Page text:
Study: Nearly half of Brits haven't saved for the holidays

By UK CreditCards.com

Britons may be facing a financial hangover after Christmas this year, with new research suggesting that many do not plan their festive spending or save up in advance.

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As a result, consumers could find themselves paying off Christmas-related debts well into the new year, particularly if they do their spending on a credit card with a high interest rate.

Britons neglect to budget for Christmas
Britons are not particularly good at budgeting for the festive period, according to new research from M&S Money.

The credit card provider commissioned a YouGov poll of 2,015 adults, which found that 39% of people do not set a budget for their Christmas spending, while 46% of those who do fail to stick to it.

The survey also revealed that 49% of Britons do not save in advance of Christmas. This is despite the fact that a separate poll of 2,001 adults by Dynamic Markets found that the average shopper expects to spend £560 on Christmas this year.

Spending is likely to be particularly prolific in the north of England, with people in the north-east expecting to spend an average of £220 on food, drink and entertainment alone, and those in the north-west planning to fork out £661 on gifts for close family members.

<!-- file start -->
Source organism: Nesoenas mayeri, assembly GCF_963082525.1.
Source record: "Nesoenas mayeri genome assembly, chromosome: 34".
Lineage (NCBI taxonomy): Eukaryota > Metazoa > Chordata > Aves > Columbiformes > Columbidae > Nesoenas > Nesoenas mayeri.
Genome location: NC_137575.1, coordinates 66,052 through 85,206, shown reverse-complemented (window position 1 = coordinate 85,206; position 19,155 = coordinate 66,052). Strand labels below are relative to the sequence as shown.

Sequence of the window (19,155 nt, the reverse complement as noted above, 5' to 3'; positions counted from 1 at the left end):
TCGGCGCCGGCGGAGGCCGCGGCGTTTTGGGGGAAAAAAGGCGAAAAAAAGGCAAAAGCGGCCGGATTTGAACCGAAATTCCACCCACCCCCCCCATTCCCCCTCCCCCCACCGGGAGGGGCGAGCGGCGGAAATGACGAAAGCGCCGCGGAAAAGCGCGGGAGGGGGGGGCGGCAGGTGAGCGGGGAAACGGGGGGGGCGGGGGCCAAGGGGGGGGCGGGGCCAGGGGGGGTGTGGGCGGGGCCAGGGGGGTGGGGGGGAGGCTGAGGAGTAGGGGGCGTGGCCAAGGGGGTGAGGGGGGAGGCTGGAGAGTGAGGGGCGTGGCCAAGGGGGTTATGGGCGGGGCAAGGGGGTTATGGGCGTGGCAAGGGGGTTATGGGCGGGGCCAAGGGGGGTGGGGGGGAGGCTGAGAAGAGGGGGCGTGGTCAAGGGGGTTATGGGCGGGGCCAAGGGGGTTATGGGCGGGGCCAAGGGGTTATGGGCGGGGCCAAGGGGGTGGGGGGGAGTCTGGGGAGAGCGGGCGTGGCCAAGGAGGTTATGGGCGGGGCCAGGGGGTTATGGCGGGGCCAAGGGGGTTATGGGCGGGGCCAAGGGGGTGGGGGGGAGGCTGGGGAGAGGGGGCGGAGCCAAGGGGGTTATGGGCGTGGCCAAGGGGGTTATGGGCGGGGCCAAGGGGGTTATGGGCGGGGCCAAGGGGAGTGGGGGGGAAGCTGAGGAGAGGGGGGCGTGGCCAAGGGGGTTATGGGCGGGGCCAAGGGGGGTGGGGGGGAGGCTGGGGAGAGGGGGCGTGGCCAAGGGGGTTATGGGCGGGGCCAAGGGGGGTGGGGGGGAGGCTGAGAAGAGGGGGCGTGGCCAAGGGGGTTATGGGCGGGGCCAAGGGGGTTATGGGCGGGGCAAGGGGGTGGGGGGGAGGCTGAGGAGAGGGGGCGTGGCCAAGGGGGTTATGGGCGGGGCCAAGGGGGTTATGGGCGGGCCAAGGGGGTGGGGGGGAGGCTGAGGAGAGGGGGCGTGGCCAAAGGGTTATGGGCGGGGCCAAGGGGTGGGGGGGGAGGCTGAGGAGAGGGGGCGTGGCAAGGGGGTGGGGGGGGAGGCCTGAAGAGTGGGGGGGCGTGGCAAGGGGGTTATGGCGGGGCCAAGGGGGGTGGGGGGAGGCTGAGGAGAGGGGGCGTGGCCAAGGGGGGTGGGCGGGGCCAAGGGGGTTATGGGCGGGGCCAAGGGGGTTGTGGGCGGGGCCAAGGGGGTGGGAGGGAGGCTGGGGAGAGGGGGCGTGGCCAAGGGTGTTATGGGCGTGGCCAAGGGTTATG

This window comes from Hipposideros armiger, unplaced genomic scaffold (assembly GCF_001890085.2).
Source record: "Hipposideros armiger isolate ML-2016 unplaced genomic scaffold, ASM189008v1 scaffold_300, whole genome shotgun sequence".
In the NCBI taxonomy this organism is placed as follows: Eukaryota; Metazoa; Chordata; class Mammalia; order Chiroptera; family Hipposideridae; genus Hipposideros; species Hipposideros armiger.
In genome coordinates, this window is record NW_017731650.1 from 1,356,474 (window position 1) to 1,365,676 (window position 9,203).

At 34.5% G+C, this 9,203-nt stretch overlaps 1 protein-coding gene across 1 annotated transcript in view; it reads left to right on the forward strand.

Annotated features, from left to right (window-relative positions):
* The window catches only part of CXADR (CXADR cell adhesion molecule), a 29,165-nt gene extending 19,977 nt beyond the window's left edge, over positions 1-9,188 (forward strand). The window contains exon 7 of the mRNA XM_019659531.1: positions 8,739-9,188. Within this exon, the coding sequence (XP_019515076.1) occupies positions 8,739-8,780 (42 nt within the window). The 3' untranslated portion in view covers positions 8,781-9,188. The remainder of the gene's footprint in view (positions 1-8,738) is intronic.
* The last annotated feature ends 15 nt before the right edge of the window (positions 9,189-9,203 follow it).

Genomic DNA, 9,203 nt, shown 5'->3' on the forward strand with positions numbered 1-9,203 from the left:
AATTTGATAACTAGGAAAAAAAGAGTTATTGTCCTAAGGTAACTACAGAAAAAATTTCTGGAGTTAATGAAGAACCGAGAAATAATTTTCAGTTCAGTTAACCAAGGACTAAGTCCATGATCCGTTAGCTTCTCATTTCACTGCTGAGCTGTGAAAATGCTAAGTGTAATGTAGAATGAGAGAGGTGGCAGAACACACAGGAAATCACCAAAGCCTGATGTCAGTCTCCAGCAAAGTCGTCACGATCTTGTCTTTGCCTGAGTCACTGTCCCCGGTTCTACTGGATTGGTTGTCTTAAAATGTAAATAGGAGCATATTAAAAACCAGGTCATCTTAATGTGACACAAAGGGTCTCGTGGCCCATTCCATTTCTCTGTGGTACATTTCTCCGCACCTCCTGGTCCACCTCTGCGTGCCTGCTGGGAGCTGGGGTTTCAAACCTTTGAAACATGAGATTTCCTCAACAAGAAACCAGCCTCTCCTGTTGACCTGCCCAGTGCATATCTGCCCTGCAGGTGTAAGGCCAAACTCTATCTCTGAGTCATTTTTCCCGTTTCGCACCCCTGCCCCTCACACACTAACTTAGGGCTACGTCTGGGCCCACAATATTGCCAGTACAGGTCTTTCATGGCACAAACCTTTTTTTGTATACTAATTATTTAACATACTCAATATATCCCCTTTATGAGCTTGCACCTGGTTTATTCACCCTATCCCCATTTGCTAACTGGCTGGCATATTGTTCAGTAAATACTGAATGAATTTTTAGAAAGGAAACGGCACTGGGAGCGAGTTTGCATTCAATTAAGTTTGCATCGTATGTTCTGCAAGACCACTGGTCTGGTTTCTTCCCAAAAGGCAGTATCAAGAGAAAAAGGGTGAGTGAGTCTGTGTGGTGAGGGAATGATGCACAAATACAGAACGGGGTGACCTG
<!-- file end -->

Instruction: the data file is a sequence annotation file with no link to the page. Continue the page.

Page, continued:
Early planning recommended
Consumers who want their Christmas spending to be as pain-free as possible should start to plan ahead and save money early in the year, said Paul Stokes, a savings and investments spokesman for M&S Money. However, he noted: "It's never too late to make a budget to help with your finances over the festive period -- a shopping list is a great way to help you keep within budget."

Right credit card can also help
Britons can also improve their finances by researching credit cards carefully and selecting the one that best meets their needs. Those who have failed to save any Christmas spending money may need to borrow heavily over the next couple of months and could therefore benefit from applying for a card that offers 0% on purchases for several months. This will give them longer to pay off their balances without accruing interest.

Alternatively, those who are in a good financial position ahead of Christmas may want to consider using a cashback credit card. They could use their card to do their Christmas shopping, pay off their balance in full to avoid accruing interest and then treat themselves with the cashback they have earned in the new year.

See related: One in five need over a year to clear debts; Survey: Brits 'more committed to spending than saving'

Published: 31 October 2011